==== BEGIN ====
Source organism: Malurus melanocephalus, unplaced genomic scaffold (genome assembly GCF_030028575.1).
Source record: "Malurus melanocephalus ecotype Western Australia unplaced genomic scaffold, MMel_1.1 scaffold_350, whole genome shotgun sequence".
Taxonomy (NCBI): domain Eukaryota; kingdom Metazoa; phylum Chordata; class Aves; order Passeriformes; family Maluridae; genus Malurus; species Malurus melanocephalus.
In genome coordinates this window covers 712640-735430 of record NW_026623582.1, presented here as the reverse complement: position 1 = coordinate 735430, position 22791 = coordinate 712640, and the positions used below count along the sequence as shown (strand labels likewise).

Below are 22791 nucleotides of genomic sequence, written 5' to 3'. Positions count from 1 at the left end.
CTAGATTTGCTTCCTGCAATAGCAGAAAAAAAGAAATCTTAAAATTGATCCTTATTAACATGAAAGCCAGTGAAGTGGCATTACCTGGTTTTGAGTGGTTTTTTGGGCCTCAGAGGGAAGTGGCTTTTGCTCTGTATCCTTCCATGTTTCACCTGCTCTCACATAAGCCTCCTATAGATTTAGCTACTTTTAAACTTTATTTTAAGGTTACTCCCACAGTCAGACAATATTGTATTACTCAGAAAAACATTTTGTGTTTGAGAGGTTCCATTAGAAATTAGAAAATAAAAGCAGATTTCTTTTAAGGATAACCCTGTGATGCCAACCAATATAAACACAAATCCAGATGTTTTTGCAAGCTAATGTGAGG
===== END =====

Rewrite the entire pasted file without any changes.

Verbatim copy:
Source organism: Malurus melanocephalus, unplaced genomic scaffold (genome assembly GCF_030028575.1).
Source record: "Malurus melanocephalus ecotype Western Australia unplaced genomic scaffold, MMel_1.1 scaffold_350, whole genome shotgun sequence".
Taxonomy (NCBI): domain Eukaryota; kingdom Metazoa; phylum Chordata; class Aves; order Passeriformes; family Maluridae; genus Malurus; species Malurus melanocephalus.
In genome coordinates this window covers 712640-735430 of record NW_026623582.1, presented here as the reverse complement: position 1 = coordinate 735430, position 22791 = coordinate 712640, and the positions used below count along the sequence as shown (strand labels likewise).

Below are 22791 nucleotides of genomic sequence, written 5' to 3'. Positions count from 1 at the left end.
CTAGATTTGCTTCCTGCAATAGCAGAAAAAAAGAAATCTTAAAATTGATCCTTATTAACATGAAAGCCAGTGAAGTGGCATTACCTGGTTTTGAGTGGTTTTTTGGGCCTCAGAGGGAAGTGGCTTTTGCTCTGTATCCTTCCATGTTTCACCTGCTCTCACATAAGCCTCCTATAGATTTAGCTACTTTTAAACTTTATTTTAAGGTTACTCCCACAGTCAGACAATATTGTATTACTCAGAAAAACATTTTGTGTTTGAGAGGTTCCATTAGAAATTAGAAAATAAAAGCAGATTTCTTTTAAGGATAACCCTGTGATGCCAACCAATATAAACACAAATCCAGATGTTTTTGCAAGCTAATGTGAGG